Ukrainian POWs Allege Torture at Russian Prison

Ukrainian prisoners of war say they were tortured at Russian prison

Former Ukrainian captives say they were subjected to torture, including frequent beatings and electric shocks, while in custody at a detention facility in south-western Russia, in what would be serious violations of international humanitarian law.
Ukrainian - POW - Russia
Ukrainian - POW - Russia
In interviews with the BBC, a dozen ex-detainees released in prisoner exchanges alleged physical and psychological abuse by Russian officers and guards at the Pre-Trial Detention Facility Number Two, in the city of Taganrog.

The testimonies, gathered during a weeks-long investigation, describe a consistent pattern of extreme violence and ill-treatment at the facility, one of the locations where Ukrainian prisoners of war have been held in Russia.

Their allegations include:

Men and women at the Taganrog site are repeatedly beaten, including in the kidneys and chest, and given electric shocks in daily inspections and interrogations
Russian guards constantly threaten and intimidate detainees, some of whom have given false confessions which were allegedly used as evidence against them in trials
Captives are constantly left under-nourished, and those who are injured are not given appropriate medical assistance, with reports of detainees dying at the facility 

The BBC has been unable to independently verify the claims, but details of the accounts were shared with human rights groups and, when possible, corroborated by other detainees.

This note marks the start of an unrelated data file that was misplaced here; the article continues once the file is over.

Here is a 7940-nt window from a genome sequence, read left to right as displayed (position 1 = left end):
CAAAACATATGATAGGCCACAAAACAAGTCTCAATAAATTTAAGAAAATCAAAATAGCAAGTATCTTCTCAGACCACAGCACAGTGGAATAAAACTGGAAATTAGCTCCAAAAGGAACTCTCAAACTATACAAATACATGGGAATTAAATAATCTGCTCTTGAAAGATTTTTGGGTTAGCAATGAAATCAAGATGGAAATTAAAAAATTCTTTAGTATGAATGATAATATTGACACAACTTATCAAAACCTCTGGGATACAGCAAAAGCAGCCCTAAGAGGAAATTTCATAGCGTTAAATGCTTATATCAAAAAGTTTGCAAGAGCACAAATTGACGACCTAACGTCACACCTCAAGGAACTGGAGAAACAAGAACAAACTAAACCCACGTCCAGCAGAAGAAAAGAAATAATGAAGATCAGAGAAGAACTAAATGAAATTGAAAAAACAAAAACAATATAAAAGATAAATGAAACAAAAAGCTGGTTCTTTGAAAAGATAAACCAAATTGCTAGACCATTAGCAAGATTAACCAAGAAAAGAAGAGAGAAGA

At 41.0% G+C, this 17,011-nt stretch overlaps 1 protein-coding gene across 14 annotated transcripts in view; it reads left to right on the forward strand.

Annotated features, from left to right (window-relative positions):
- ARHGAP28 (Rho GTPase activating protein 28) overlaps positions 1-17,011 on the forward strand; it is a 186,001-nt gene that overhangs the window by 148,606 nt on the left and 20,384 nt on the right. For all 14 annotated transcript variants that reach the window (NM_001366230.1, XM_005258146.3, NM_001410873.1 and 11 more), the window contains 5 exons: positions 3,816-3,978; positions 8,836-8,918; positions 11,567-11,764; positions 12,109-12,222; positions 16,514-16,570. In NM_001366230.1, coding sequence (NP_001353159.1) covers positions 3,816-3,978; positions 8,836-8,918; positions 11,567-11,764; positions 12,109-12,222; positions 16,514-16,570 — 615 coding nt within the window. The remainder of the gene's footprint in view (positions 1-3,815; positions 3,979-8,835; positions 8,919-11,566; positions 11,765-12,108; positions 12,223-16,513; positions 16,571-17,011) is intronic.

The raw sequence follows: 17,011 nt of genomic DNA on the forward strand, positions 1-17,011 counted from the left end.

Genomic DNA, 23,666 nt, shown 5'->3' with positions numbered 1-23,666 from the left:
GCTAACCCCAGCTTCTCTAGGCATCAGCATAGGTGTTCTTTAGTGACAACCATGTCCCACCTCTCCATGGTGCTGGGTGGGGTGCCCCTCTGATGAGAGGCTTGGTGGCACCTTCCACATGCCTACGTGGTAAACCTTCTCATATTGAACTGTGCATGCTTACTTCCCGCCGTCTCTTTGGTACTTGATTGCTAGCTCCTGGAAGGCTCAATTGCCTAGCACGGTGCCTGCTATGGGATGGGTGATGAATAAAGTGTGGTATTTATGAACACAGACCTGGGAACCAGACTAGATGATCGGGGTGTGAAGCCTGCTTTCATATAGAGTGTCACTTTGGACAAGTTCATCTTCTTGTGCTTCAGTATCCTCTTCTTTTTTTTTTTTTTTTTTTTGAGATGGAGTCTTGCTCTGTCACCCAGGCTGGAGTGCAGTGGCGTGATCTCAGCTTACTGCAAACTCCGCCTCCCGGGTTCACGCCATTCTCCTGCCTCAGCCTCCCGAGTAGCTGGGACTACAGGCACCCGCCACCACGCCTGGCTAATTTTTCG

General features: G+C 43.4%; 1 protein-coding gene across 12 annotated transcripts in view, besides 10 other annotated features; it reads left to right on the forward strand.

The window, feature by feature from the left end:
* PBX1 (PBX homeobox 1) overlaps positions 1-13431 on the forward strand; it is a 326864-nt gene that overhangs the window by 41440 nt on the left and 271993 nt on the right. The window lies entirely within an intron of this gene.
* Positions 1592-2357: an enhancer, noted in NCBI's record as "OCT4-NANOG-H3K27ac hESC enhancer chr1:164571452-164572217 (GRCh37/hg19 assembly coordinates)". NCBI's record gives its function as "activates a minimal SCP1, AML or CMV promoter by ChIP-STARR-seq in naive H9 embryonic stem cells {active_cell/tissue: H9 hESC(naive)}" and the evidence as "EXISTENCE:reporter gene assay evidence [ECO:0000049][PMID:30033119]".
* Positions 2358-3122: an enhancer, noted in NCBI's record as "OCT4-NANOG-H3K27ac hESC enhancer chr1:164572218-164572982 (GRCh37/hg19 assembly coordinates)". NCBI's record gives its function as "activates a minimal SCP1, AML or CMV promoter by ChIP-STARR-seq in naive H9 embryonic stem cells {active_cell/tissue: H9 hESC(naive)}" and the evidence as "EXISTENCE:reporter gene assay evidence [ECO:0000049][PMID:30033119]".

The Russian government has not allowed any outside bodies, including the United Nations and the International Committee of the Red Cross, to visit the facility which before the war was used exclusively to hold Russian prisoners.

Russia's defence ministry did not respond to several requests to comment on the allegations. It has previously denied torturing or mistreating captives. The prisoner swaps between Ukraine and Russia are a rare diplomatic achievement in the war and more than 2,500 Ukrainians have been released since the start of the conflict. Up to 10,000 captives are believed to remain in Russian custody, according to human rights groups.

Dmytro Lubinets, Ukraine's human rights ombudsman and one of the officials involved in exchange negotiations with Moscow, said nine in every 10 former detainees claimed they had been tortured while in Russian captivity. "This is the biggest challenge for me now: how to protect our people on the Russian side," Lubinets said. "Nobody knows how we can do it."

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